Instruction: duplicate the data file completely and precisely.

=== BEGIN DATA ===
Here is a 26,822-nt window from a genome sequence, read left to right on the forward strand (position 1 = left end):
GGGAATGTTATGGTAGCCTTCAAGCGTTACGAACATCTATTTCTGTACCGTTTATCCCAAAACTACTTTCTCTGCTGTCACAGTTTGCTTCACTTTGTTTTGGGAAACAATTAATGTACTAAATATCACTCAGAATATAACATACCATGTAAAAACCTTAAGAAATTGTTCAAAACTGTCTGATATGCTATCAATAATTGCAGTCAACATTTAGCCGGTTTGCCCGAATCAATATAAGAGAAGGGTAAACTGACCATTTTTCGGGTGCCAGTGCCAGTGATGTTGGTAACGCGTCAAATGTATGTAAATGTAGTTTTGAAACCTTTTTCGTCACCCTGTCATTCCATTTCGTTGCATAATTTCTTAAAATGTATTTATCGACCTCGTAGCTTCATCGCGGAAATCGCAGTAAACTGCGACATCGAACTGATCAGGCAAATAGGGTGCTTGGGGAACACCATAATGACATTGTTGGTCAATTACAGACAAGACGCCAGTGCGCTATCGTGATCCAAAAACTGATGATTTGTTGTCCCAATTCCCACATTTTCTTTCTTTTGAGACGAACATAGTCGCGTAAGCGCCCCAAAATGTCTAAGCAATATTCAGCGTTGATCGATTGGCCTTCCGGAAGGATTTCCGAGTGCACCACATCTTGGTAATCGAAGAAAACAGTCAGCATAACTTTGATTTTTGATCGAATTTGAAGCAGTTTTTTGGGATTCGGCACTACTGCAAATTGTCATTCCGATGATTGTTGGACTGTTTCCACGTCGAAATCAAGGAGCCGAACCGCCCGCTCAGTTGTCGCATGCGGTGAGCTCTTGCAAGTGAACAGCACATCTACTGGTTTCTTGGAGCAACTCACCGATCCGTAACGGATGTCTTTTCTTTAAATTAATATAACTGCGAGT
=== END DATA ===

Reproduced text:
Here is a 26,822-nt window from a genome sequence, read left to right on the forward strand (position 1 = left end):
GGGAATGTTATGGTAGCCTTCAAGCGTTACGAACATCTATTTCTGTACCGTTTATCCCAAAACTACTTTCTCTGCTGTCACAGTTTGCTTCACTTTGTTTTGGGAAACAATTAATGTACTAAATATCACTCAGAATATAACATACCATGTAAAAACCTTAAGAAATTGTTCAAAACTGTCTGATATGCTATCAATAATTGCAGTCAACATTTAGCCGGTTTGCCCGAATCAATATAAGAGAAGGGTAAACTGACCATTTTTCGGGTGCCAGTGCCAGTGATGTTGGTAACGCGTCAAATGTATGTAAATGTAGTTTTGAAACCTTTTTCGTCACCCTGTCATTCCATTTCGTTGCATAATTTCTTAAAATGTATTTATCGACCTCGTAGCTTCATCGCGGAAATCGCAGTAAACTGCGACATCGAACTGATCAGGCAAATAGGGTGCTTGGGGAACACCATAATGACATTGTTGGTCAATTACAGACAAGACGCCAGTGCGCTATCGTGATCCAAAAACTGATGATTTGTTGTCCCAATTCCCACATTTTCTTTCTTTTGAGACGAACATAGTCGCGTAAGCGCCCCAAAATGTCTAAGCAATATTCAGCGTTGATCGATTGGCCTTCCGGAAGGATTTCCGAGTGCACCACATCTTGGTAATCGAAGAAAACAGTCAGCATAACTTTGATTTTTGATCGAATTTGAAGCAGTTTTTTGGGATTCGGCACTACTGCAAATTGTCATTCCGATGATTGTTGGACTGTTTCCACGTCGAAATCAAGGAGCCGAACCGCCCGCTCAGTTGTCGCATGCGGTGAGCTCTTGCAAGTGAACAGCACATCTACTGGTTTCTTGGAGCAACTCACCGATCCGTAACGGATGTCTTTTCTTTAAATTAATATAACTGCGAGT